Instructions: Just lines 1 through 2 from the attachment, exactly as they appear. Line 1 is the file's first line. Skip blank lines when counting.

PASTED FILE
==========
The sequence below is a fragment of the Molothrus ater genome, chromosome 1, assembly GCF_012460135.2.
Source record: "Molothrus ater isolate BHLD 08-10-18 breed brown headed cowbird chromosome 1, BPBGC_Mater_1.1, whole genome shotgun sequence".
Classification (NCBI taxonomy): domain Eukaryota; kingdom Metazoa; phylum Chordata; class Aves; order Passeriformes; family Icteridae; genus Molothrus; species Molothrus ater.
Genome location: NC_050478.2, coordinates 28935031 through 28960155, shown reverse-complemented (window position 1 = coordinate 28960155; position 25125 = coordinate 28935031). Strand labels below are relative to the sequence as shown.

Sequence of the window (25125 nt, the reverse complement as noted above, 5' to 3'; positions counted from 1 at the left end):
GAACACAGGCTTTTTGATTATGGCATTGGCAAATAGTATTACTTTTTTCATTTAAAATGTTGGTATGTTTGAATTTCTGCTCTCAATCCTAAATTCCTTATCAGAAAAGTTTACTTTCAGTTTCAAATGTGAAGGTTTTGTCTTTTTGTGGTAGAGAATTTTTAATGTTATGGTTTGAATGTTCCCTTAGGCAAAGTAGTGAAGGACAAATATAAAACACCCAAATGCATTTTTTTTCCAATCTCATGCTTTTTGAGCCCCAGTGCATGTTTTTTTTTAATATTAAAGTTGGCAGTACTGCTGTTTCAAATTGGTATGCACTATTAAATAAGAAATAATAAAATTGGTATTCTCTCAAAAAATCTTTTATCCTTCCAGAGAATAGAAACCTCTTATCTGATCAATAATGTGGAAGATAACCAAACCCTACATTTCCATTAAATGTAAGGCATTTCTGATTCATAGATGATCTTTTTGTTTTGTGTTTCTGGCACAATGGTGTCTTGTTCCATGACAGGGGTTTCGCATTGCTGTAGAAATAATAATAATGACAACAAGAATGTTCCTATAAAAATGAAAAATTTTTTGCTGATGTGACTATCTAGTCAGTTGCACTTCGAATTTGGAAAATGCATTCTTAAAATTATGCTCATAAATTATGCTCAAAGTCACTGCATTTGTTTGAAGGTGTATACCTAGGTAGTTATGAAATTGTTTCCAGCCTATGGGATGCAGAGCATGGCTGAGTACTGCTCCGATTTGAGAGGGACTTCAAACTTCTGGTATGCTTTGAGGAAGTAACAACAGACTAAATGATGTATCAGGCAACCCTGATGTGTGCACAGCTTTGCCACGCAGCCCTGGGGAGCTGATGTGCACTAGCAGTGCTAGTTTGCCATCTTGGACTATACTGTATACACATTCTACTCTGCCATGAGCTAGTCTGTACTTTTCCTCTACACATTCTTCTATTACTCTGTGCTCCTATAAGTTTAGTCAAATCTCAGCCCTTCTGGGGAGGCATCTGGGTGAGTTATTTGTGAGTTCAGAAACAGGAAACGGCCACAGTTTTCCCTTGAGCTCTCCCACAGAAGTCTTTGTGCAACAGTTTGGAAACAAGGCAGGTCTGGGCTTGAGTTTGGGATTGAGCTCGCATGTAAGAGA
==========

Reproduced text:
The sequence below is a fragment of the Molothrus ater genome, chromosome 1, assembly GCF_012460135.2.
Source record: "Molothrus ater isolate BHLD 08-10-18 breed brown headed cowbird chromosome 1, BPBGC_Mater_1.1, whole genome shotgun sequence".